Drunk driving accidents could easily be avoided

By Michael Berg

Editor’s Note: This is the last in a three-part series on drunk driving. Today’s article deals with drinking myths and safe party tips.

Students can do more than they think to help avoid drunk driving accidents and deaths by following a few simple precautions and using common sense.

People have heard many myths about drinking and driving, said Jordan Kagan, treasurer of NIU’s College Students Against Driving Drunk chapter.

“I drive better when I’m under the influence, coffee will sober me up, I’ll just take a cold shower—people who’ve been drinking use these (lines) all the time,” Kagan said.

“The only thing that sobers someone up is time,” Kagan added.

Other myths people have when they get behind the wheel is that they are not going to get caught or that it won’t happen to them, he said.

According to the Secretary of State’s office, there is a high chance of not getting caught. Nationally, for every drunk driver who is arrested, an estimated 500 to 2,000 drive under the influence undetected.

Hosts of parties can be held legally responsible for actions of their guests, according to the Secretary of State’s office. Selling or giving alcohol to a minor might result in one year in jail and a $1,000 fine.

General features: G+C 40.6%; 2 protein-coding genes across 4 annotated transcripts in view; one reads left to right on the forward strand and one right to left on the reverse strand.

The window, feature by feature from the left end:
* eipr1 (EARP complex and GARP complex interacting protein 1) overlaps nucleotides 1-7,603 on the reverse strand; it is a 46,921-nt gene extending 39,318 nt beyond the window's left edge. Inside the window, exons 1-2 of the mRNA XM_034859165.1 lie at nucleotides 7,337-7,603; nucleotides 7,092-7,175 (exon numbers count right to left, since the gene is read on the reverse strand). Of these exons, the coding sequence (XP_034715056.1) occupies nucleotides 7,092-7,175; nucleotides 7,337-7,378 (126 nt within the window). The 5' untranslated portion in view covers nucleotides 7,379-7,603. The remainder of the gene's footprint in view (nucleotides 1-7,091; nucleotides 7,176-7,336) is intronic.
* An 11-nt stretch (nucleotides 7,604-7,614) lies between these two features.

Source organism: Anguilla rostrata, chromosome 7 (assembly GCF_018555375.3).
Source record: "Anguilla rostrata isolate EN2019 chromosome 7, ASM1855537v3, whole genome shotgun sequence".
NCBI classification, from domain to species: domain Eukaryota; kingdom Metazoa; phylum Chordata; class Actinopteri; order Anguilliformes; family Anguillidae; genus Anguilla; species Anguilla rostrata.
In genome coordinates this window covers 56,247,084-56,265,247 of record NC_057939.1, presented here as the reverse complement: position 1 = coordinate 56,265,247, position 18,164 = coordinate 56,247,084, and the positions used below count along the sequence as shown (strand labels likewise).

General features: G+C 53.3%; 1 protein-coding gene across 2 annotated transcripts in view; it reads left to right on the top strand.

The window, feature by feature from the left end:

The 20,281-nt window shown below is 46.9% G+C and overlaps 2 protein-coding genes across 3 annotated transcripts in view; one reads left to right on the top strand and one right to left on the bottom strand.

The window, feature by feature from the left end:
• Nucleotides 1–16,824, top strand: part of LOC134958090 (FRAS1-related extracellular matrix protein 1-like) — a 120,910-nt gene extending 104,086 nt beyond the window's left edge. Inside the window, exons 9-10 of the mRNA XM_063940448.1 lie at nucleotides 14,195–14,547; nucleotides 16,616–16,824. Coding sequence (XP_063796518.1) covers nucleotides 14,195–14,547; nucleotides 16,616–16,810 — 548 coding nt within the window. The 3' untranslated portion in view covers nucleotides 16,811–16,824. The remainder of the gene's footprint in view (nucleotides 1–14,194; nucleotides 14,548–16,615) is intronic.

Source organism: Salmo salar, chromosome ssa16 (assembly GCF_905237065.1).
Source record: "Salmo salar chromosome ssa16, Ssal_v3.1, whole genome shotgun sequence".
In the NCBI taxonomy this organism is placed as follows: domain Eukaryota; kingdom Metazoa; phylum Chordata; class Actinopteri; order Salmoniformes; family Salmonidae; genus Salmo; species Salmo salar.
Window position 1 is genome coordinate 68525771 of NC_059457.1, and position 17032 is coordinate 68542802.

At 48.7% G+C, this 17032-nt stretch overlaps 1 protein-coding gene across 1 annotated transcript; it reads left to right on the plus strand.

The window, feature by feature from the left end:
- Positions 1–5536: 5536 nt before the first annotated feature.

State law imposes up to a $500 fine for knowingly allowing two or more people to gather at a residence where there is underage drinking.

However, the penalties can be avoided by using some tips for having a safe party from the National Highway Traffic Safety Administration and Allstate Insurance Company. The tips are:

‘Always serve food with alcohol—preferably low-salt, high-protein foods like cheese and meat.

‘Serve nonalcoholic beverages so guests who do not want to drink have a choice.

‘Mix alcoholic punch with a noncarbonated base like fruit juice. Carbonation causes the body to absorb alcohol more quickly.

‘Stop serving alcohol two hours before the party is over.

‘Hosts and hostesses should not let drunk people drive, but find someone sober to do it, let them stay the night, or call a taxi.

Guests also can help themselves by choosing a designated driver before going to a party.

“We are not telling people not to drink,” Kagan said. “But use your brain, and don’t drink and drive. Get a sober driver, a designated driver. It could save your life.”